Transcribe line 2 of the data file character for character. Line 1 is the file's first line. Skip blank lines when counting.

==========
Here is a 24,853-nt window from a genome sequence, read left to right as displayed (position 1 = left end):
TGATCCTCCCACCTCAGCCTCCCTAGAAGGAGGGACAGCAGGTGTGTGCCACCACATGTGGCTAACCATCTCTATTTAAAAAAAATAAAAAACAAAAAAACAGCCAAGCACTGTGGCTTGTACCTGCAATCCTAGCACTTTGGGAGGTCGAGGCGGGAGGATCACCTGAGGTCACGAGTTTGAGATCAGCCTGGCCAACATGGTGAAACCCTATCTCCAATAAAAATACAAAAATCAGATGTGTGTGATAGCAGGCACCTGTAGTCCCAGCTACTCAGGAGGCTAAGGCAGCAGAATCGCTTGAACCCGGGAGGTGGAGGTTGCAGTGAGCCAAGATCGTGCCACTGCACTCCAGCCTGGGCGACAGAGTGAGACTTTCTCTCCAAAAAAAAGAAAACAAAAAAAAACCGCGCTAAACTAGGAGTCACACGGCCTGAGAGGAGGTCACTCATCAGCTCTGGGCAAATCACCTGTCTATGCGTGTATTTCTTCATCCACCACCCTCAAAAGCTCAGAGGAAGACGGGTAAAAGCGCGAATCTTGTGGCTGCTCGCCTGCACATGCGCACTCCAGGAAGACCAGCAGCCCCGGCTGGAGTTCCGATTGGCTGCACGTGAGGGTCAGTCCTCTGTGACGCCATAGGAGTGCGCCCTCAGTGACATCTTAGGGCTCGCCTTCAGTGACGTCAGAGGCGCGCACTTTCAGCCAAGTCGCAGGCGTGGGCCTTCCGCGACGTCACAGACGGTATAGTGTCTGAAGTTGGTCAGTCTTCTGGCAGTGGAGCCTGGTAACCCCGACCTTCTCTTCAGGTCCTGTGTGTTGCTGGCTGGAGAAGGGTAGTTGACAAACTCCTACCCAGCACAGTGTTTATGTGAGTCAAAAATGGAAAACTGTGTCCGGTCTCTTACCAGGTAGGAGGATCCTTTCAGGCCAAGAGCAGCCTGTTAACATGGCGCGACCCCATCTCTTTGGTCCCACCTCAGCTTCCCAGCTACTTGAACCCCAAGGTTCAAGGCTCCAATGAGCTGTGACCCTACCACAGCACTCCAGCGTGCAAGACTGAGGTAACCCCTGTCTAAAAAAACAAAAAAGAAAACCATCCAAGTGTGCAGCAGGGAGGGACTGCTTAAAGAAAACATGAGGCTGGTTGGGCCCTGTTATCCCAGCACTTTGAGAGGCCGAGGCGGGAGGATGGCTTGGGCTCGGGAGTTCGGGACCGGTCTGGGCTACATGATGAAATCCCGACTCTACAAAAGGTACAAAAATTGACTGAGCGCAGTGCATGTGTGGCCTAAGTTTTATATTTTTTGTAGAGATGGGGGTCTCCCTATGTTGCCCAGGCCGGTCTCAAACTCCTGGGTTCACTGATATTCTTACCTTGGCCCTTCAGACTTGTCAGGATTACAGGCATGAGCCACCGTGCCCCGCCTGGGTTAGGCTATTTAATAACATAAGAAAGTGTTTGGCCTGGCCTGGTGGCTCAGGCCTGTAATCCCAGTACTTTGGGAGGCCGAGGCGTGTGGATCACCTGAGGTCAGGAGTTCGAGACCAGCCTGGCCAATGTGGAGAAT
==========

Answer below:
TGATCCTCCCACCTCAGCCTCCCTAGAAGGAGGGACAGCAGGTGTGTGCCACCACATGTGGCTAACCATCTCTATTTAAAAAAAATAAAAAACAAAAAAACAGCCAAGCACTGTGGCTTGTACCTGCAATCCTAGCACTTTGGGAGGTCGAGGCGGGAGGATCACCTGAGGTCACGAGTTTGAGATCAGCCTGGCCAACATGGTGAAACCCTATCTCCAATAAAAATACAAAAATCAGATGTGTGTGATAGCAGGCACCTGTAGTCCCAGCTACTCAGGAGGCTAAGGCAGCAGAATCGCTTGAACCCGGGAGGTGGAGGTTGCAGTGAGCCAAGATCGTGCCACTGCACTCCAGCCTGGGCGACAGAGTGAGACTTTCTCTCCAAAAAAAAGAAAACAAAAAAAAACCGCGCTAAACTAGGAGTCACACGGCCTGAGAGGAGGTCACTCATCAGCTCTGGGCAAATCACCTGTCTATGCGTGTATTTCTTCATCCACCACCCTCAAAAGCTCAGAGGAAGACGGGTAAAAGCGCGAATCTTGTGGCTGCTCGCCTGCACATGCGCACTCCAGGAAGACCAGCAGCCCCGGCTGGAGTTCCGATTGGCTGCACGTGAGGGTCAGTCCTCTGTGACGCCATAGGAGTGCGCCCTCAGTGACATCTTAGGGCTCGCCTTCAGTGACGTCAGAGGCGCGCACTTTCAGCCAAGTCGCAGGCGTGGGCCTTCCGCGACGTCACAGACGGTATAGTGTCTGAAGTTGGTCAGTCTTCTGGCAGTGGAGCCTGGTAACCCCGACCTTCTCTTCAGGTCCTGTGTGTTGCTGGCTGGAGAAGGGTAGTTGACAAACTCCTACCCAGCACAGTGTTTATGTGAGTCAAAAATGGAAAACTGTGTCCGGTCTCTTACCAGGTAGGAGGATCCTTTCAGGCCAAGAGCAGCCTGTTAACATGGCGCGACCCCATCTCTTTGGTCCCACCTCAGCTTCCCAGCTACTTGAACCCCAAGGTTCAAGGCTCCAATGAGCTGTGACCCTACCACAGCACTCCAGCGTGCAAGACTGAGGTAACCCCTGTCTAAAAAAACAAAAAAGAAAACCATCCAAGTGTGCAGCAGGGAGGGACTGCTTAAAGAAAACATGAGGCTGGTTGGGCCCTGTTATCCCAGCACTTTGAGAGGCCGAGGCGGGAGGATGGCTTGGGCTCGGGAGTTCGGGACCGGTCTGGGCTACATGATGAAATCCCGACTCTACAAAAGGTACAAAAATTGACTGAGCGCAGTGCATGTGTGGCCTAAGTTTTATATTTTTTGTAGAGATGGGGGTCTCCCTATGTTGCCCAGGCCGGTCTCAAACTCCTGGGTTCACTGATATTCTTACCTTGGCCCTTCAGACTTGTCAGGATTACAGGCATGAGCCACCGTGCCCCGCCTGGGTTAGGCTATTTAATAACATAAGAAAGTGTTTGGCCTGGCCTGGTGGCTCAGGCCTGTAATCCCAGTACTTTGGGAGGCCGAGGCGTGTGGATCACCTGAGGTCAGGAGTTCGAGACCAGCCTGGCCAATGTGGAGAAT